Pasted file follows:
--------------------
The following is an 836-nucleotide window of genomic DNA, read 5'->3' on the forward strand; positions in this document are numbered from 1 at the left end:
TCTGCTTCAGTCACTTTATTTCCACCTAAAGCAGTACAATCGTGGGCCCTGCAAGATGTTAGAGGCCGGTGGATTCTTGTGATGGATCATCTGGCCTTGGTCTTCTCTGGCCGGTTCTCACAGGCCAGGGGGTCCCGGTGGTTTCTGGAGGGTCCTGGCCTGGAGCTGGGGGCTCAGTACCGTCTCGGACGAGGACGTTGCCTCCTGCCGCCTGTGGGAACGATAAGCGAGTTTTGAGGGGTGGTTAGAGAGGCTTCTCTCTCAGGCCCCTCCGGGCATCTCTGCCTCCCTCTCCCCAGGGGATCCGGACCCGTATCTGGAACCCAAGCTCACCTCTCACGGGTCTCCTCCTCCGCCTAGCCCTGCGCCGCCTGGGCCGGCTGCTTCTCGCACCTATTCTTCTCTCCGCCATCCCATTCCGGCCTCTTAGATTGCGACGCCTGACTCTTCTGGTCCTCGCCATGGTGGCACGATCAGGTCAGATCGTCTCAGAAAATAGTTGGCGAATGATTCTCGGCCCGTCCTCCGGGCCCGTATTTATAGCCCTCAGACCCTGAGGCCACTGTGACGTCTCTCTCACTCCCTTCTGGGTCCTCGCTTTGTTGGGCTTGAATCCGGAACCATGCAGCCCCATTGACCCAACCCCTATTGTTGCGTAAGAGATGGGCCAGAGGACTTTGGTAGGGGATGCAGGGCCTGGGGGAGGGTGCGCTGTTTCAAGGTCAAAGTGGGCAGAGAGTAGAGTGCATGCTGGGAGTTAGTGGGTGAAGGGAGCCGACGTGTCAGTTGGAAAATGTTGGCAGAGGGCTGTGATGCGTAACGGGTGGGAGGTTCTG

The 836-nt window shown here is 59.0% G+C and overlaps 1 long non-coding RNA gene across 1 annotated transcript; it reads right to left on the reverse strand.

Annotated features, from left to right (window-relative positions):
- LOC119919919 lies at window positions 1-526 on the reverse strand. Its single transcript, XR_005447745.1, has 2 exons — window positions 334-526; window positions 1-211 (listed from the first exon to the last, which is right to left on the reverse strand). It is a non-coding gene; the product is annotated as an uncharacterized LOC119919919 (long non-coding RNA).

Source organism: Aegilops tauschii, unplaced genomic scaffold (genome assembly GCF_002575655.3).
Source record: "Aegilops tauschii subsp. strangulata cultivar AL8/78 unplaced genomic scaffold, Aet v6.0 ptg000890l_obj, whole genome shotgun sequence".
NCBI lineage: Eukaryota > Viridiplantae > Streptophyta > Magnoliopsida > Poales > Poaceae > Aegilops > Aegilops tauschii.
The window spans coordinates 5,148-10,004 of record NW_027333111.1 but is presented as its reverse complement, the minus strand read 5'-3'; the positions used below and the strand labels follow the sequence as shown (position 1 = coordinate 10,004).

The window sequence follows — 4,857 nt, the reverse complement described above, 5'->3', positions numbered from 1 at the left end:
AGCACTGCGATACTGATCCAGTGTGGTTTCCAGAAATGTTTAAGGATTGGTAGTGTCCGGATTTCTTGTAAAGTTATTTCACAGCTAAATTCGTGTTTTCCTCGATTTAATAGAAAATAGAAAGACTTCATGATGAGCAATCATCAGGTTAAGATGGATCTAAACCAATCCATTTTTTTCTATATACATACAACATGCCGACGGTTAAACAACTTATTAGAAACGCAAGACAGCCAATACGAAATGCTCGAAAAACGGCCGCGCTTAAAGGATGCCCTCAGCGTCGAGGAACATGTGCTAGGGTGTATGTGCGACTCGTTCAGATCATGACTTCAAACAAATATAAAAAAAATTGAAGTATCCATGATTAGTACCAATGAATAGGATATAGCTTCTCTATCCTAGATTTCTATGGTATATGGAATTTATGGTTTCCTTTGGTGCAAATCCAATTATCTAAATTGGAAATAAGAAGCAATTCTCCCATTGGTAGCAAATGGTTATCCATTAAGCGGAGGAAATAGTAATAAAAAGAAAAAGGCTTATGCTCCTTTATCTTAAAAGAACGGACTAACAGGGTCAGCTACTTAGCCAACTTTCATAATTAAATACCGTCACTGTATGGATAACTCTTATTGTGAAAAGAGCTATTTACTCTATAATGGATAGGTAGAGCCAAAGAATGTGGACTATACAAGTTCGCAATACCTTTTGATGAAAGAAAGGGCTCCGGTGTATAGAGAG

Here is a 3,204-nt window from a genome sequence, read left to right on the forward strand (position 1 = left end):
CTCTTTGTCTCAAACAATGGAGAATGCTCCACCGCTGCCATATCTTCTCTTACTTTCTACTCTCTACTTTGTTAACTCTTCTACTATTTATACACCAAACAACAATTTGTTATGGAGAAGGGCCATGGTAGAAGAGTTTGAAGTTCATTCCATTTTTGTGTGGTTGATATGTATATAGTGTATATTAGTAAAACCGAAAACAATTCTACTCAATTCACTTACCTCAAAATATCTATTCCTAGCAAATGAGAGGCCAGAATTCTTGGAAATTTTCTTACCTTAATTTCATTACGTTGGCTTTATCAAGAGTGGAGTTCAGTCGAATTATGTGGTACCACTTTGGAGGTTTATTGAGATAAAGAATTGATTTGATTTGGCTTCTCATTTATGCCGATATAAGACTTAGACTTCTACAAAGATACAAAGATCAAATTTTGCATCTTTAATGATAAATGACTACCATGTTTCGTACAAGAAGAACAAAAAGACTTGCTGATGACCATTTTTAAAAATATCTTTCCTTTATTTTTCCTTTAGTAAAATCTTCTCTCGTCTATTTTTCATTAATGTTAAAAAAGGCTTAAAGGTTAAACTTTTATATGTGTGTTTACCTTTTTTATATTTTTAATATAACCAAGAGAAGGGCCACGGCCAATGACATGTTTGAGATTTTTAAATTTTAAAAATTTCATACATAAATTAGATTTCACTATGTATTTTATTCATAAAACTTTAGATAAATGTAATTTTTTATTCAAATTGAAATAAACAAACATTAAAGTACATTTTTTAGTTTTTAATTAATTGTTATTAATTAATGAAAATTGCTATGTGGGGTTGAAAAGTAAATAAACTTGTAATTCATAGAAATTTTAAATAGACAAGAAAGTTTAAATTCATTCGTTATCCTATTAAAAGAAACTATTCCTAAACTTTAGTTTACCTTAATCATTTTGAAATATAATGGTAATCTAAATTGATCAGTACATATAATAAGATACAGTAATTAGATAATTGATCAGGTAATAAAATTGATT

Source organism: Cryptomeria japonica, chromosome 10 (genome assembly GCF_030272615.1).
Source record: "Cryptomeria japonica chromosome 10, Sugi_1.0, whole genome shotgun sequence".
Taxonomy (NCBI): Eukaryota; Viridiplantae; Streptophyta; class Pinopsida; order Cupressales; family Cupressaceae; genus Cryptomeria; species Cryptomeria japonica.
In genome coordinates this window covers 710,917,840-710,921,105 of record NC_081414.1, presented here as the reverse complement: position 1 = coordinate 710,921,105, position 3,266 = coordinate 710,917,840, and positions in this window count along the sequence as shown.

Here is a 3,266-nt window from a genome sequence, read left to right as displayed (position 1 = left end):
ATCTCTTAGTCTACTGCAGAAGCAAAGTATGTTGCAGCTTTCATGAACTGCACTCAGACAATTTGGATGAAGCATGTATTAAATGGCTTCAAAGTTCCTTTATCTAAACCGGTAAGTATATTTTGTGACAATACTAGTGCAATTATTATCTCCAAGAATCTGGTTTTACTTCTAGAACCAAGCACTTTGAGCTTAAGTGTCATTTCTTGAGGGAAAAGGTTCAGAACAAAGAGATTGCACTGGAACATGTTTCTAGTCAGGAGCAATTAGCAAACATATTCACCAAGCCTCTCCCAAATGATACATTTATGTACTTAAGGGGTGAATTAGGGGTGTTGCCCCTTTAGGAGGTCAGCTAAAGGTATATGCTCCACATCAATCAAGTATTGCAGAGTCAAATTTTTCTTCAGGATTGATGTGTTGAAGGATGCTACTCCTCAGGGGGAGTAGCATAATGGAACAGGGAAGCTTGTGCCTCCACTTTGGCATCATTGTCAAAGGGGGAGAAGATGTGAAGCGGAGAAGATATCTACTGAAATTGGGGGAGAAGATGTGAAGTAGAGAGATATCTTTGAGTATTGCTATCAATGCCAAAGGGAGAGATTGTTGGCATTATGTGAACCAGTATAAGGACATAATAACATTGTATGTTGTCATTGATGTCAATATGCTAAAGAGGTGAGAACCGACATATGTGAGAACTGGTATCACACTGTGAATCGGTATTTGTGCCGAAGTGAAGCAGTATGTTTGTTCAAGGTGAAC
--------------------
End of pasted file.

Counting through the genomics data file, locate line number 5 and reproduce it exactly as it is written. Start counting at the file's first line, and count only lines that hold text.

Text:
- LOC119919919 lies at window positions 1-526 on the reverse strand. Its single transcript, XR_005447745.1, has 2 exons — window positions 334-526; window positions 1-211 (listed from the first exon to the last, which is right to left on the reverse strand). It is a non-coding gene; the product is annotated as an uncharacterized LOC119919919 (long non-coding RNA).